Leverage—Still One of My Favorite Shows

Leverage tv show
Leverage

Ok, so Leverage isn’t a new show to me—I started watching when it first aired in…2008 (wow, that was a while ago). But it’s still one of my favorite tv shows and one I find myself re-watching on Netflix—the visual equivalent of comfort food, and one of the few not murder-based (the shows, not the food, which are mostly mystery series). It’s just fun watching the Leverage crew take down the bastard of the week with cons and heists and well-choreographed fights. And though the show has its serious moments, it never takes itself too seriously.

So here’s my quick rundown on each season.

Season 1—Meet the Criminals

Season one starts off with the assembly of the crew: three criminals—Eliot the hitter, Hardison the hacker, and Parker the thief—each a genius in their field but also all loners, and ex-insurance agent Nathan Ford hired to be the mastermind and “one honest man” to keep them in line. Not that the job goes as planned—their employer tries to kill them, prompting the crew to stay together and get revenge. Which leads to adding Sophie, the grifter, to the group. Continue reading “Leverage—Still One of My Favorite Shows”

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The Mysteries of Laura—A Good Run but I’m Done

The Mysteries of Laura is a tv show about an NYPD detective who’s also a single mom of twins. It’s one of the shows I watch with my mom—or rather, watched. I’ll explain below why I liked the show and why I’ve decided to stop watching it after two seasons.

1—The Mysteries

The actual mysteries in each episode are good enough—nothing spectacular but they didn’t bore me either. The first few episodes were a touch heavy handed with the “mom skills are being used to solve the crime” thing, but it often takes a few episodes for a show to find its feet. The Mysteries of Laura did and got better at incorporating Laura’s unique way of looking at the world with her police work, without having to shout about it. Continue reading “The Mysteries of Laura—A Good Run but I’m Done”

Star Wars: The Force Awakens—A New Beginning for an Old Universe

poster of Star Wars: The Force Awakens
Star Wars: The Force Awakens

It’s been a year since I bothered going to see a movie in a theater but I kept hearing good things about The Force Awakens. Yesterday, I finally managed to see it and I’m glad I kept trying. The Force awakens was a fun movie and a solid story, or rather a solid beginning as this is very much the first part of a longer tale. But I expected that going in—this is Star Wars, after all. Trilogies are kind of their thing.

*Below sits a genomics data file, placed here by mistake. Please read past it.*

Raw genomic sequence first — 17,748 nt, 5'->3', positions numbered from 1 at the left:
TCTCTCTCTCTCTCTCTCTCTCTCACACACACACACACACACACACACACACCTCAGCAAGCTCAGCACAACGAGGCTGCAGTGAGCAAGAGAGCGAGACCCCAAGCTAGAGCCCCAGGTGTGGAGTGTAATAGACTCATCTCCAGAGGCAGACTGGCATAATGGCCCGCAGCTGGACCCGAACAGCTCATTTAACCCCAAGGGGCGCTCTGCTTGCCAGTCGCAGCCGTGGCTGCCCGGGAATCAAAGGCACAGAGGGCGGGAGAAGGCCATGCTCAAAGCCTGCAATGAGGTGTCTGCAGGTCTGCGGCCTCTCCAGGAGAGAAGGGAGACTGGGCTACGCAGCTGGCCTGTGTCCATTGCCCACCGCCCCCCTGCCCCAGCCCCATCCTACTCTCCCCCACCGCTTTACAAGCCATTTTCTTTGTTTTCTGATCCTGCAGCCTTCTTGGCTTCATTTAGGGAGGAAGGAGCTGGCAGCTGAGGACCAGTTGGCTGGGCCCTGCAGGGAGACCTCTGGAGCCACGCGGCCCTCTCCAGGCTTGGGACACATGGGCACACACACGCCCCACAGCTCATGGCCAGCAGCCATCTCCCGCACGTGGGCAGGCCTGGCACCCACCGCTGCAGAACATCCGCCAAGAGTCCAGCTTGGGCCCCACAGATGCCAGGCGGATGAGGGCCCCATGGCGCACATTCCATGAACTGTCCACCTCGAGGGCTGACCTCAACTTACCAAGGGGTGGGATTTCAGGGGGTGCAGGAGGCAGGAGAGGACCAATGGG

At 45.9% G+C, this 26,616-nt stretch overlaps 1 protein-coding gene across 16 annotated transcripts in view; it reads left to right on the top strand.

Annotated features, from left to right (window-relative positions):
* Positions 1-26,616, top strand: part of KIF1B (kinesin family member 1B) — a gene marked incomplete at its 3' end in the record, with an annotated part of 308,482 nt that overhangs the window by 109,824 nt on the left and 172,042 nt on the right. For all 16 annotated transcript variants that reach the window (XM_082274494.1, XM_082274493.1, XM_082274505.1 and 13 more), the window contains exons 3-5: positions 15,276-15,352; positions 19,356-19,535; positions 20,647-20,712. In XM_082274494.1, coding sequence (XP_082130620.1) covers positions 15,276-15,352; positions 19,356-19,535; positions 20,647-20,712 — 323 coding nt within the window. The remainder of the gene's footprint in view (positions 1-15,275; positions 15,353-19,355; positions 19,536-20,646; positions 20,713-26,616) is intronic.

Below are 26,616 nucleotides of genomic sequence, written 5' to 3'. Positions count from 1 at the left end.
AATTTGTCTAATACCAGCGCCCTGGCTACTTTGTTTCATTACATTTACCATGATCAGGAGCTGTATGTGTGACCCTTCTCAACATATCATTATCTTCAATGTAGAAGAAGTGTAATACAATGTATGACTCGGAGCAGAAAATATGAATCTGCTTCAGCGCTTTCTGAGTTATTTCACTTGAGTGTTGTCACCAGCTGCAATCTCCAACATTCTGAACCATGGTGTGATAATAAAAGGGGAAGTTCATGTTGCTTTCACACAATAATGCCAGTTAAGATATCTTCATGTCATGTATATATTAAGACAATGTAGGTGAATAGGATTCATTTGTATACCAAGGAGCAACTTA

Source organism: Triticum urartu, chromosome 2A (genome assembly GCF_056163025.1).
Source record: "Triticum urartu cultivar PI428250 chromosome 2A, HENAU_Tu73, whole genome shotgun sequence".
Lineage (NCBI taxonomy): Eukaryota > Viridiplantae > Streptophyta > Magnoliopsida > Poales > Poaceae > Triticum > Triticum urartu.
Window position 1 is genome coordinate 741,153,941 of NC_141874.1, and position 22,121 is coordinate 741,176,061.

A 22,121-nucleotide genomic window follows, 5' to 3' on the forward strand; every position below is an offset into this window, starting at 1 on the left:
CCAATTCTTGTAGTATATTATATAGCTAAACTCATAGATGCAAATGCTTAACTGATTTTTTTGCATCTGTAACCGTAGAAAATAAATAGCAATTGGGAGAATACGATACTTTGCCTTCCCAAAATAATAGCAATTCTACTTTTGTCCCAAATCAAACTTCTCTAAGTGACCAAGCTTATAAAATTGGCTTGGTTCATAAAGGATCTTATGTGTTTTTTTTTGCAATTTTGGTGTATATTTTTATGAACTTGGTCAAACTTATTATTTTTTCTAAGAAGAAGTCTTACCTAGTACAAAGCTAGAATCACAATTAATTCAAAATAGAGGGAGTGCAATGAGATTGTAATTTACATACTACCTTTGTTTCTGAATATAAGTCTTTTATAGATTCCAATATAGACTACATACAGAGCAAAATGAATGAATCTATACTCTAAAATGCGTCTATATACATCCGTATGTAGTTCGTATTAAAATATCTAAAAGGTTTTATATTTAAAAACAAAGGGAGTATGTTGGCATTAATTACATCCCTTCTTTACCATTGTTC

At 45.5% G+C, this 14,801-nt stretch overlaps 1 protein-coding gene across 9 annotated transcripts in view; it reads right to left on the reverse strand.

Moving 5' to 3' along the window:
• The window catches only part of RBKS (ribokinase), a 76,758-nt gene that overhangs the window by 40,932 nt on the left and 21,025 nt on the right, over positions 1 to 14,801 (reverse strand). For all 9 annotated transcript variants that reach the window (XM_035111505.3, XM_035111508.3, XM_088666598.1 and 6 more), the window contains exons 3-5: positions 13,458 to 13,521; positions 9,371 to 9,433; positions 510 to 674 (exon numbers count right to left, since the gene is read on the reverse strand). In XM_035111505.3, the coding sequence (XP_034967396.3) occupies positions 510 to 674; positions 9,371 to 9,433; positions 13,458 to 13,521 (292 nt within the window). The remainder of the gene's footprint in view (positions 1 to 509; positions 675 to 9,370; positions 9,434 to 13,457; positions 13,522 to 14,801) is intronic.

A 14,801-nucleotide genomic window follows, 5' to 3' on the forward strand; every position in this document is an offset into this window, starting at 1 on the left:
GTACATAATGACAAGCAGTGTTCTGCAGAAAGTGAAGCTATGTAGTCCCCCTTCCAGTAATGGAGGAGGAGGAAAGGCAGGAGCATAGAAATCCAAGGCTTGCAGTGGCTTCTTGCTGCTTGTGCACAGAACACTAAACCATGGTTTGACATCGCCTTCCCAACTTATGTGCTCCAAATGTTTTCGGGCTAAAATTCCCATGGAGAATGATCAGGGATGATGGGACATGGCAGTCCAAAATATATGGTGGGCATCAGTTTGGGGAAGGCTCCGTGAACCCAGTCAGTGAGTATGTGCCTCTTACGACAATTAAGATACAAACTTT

1—Worlds of Wonder

This movie is beautiful. There is such a sense of space and grandness in the scenery. Of the vastness of the wrecked starship and the greater vastness of the desert. Of the lushness of Takodana, and Rey’s awe of this green and wondrous planet, so different from her own barren homeworld. Even the corridors and bays of the ships are beautiful, in their way. Hell, even the Rathtars Han is transporting—balls of teeth and tentacles and death—are beautiful in a grotesque, hand-down-the-sink-disposal way. …don’t ask me how that’s beautiful, it just is. Continue reading “Star Wars: The Force Awakens—A New Beginning for an Old Universe”

More of the Un-Book Reporter’s Pet Peeves

This post will be shorter than the previous Pet Peeves Post, I promise. (I’d promise not to use so much alliteration again too, but sometimes I just can’t help myself.) And so again, here are some of my most-hated entertainment peeves.

1—You Only Use 10% of Your Brain

Once this trope merely annoyed me—now it it makes me foam at the mouth. We don’t need much of an excuse to suspend disbelief in a fantasy—it’s what we’re there for after all—so there’s no excuse to keep quoting this ridiculous “fact”. Even if you know little about the brain, it’s still ridiculous. Would you believe it if you were told you only use ten percent of your digestive system? Or your bones?

It’s easy—even tempting—to go along with the idea that a) we as a species and as individuals aren’t living up to our full potential and b) that most other people are stupid (admit it, you believe both these things). So it really shouldn’t be that difficult to come up with an excuse for how your Joe Schmoe becomes a psychic/genius/super hero/all of the above. And I suppose that’s why this trope now makes me rabid—the unrepentant laziness of it. That, and I don’t enjoy being called stupid by my entertainment. Or, alternatively, told that I’m not worth the effort to think up a half-decent premise. Continue reading “More of the Un-Book Reporter’s Pet Peeves”